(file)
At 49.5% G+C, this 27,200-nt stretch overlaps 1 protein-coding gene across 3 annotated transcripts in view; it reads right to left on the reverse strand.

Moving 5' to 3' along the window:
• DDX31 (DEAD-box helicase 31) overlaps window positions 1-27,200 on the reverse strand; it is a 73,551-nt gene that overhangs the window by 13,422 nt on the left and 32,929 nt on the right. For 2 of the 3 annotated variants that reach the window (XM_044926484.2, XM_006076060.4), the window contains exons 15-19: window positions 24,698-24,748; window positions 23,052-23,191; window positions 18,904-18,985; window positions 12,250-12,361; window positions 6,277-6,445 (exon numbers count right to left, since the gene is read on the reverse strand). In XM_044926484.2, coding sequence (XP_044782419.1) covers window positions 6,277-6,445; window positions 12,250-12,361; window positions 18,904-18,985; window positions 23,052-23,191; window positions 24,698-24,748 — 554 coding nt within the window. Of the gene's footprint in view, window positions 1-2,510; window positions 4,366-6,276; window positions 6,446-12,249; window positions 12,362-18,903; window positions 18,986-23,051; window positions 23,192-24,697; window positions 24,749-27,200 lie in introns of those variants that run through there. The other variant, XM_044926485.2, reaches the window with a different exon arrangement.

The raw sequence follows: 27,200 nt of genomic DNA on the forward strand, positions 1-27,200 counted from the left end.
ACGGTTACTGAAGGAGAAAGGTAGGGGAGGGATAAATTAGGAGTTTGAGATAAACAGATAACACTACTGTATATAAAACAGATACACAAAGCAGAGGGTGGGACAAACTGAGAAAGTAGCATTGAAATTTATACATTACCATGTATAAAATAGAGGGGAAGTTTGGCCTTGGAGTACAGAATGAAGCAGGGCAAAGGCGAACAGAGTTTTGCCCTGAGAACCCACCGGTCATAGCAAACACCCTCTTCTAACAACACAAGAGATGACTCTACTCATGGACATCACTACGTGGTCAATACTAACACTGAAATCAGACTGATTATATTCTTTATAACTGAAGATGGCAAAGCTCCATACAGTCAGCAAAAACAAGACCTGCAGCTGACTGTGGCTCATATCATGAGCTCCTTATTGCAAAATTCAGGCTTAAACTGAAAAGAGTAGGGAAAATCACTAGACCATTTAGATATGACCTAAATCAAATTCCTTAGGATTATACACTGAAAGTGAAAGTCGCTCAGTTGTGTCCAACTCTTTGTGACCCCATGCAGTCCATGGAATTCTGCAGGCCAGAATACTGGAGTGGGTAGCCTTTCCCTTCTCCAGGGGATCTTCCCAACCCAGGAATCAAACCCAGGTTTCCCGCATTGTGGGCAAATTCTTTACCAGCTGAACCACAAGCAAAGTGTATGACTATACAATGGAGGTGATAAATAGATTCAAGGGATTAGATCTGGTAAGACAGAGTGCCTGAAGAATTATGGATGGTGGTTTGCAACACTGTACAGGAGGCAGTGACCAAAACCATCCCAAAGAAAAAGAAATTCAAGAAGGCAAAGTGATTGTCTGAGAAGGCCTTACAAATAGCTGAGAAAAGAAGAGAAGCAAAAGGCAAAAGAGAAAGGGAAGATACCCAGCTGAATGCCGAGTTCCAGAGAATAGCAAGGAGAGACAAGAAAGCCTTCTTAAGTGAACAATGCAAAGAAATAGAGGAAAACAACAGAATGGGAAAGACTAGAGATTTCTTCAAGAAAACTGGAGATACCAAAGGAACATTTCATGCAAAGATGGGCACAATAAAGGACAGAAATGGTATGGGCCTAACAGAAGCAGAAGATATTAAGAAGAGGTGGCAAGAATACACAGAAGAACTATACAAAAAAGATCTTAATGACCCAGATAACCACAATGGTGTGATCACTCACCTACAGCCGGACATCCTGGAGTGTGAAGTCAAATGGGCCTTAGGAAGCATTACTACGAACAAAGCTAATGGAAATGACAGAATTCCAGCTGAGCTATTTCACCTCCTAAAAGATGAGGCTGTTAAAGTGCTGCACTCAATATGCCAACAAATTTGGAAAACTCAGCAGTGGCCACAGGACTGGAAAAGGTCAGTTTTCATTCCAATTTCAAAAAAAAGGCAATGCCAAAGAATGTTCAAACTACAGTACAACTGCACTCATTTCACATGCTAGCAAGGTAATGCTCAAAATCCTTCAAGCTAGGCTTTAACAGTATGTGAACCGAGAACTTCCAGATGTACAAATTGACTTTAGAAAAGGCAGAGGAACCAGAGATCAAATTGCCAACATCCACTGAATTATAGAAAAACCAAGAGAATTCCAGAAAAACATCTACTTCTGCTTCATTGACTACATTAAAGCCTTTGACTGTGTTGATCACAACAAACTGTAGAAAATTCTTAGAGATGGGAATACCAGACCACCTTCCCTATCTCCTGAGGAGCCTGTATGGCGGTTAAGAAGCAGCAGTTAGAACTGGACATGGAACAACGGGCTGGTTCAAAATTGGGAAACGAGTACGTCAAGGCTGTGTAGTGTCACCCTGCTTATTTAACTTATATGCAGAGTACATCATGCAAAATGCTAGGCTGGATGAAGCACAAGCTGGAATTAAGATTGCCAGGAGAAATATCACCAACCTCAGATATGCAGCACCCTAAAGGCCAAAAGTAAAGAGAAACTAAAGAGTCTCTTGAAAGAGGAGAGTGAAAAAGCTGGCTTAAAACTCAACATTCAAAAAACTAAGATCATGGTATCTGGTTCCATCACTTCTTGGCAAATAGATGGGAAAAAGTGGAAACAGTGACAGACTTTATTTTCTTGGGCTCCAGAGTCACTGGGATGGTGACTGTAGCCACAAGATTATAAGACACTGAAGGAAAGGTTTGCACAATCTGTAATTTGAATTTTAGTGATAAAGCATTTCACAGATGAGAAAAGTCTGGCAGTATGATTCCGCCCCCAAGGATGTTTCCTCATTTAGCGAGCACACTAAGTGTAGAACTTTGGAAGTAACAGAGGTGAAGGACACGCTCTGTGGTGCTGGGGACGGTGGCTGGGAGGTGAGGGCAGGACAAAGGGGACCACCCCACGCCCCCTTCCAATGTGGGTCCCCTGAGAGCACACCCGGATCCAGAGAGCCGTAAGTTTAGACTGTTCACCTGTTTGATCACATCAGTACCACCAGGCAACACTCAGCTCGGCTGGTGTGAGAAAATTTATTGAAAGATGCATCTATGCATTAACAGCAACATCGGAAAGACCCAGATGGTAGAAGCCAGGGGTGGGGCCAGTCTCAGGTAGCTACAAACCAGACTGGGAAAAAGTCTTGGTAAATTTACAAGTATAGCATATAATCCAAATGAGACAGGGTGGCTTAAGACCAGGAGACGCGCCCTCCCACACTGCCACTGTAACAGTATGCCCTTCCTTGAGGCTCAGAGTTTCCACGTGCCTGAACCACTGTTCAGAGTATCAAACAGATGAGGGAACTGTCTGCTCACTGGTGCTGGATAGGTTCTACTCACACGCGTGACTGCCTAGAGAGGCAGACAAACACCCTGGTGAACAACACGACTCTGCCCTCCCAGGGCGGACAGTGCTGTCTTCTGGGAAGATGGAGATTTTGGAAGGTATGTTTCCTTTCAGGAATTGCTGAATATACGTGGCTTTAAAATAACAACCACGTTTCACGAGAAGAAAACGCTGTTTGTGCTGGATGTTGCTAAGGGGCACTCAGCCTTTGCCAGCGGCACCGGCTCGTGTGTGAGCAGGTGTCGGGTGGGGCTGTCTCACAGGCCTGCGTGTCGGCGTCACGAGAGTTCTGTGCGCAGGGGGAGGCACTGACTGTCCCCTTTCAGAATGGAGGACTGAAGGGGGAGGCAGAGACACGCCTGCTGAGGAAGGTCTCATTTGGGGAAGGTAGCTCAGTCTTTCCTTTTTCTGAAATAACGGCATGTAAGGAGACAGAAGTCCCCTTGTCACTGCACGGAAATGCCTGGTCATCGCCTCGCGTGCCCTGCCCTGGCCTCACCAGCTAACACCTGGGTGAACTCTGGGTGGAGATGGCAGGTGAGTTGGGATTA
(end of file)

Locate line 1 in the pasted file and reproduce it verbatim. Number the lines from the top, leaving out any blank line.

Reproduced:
At 49.5% G+C, this 27,200-nt stretch overlaps 1 protein-coding gene across 3 annotated transcripts in view; it reads right to left on the reverse strand.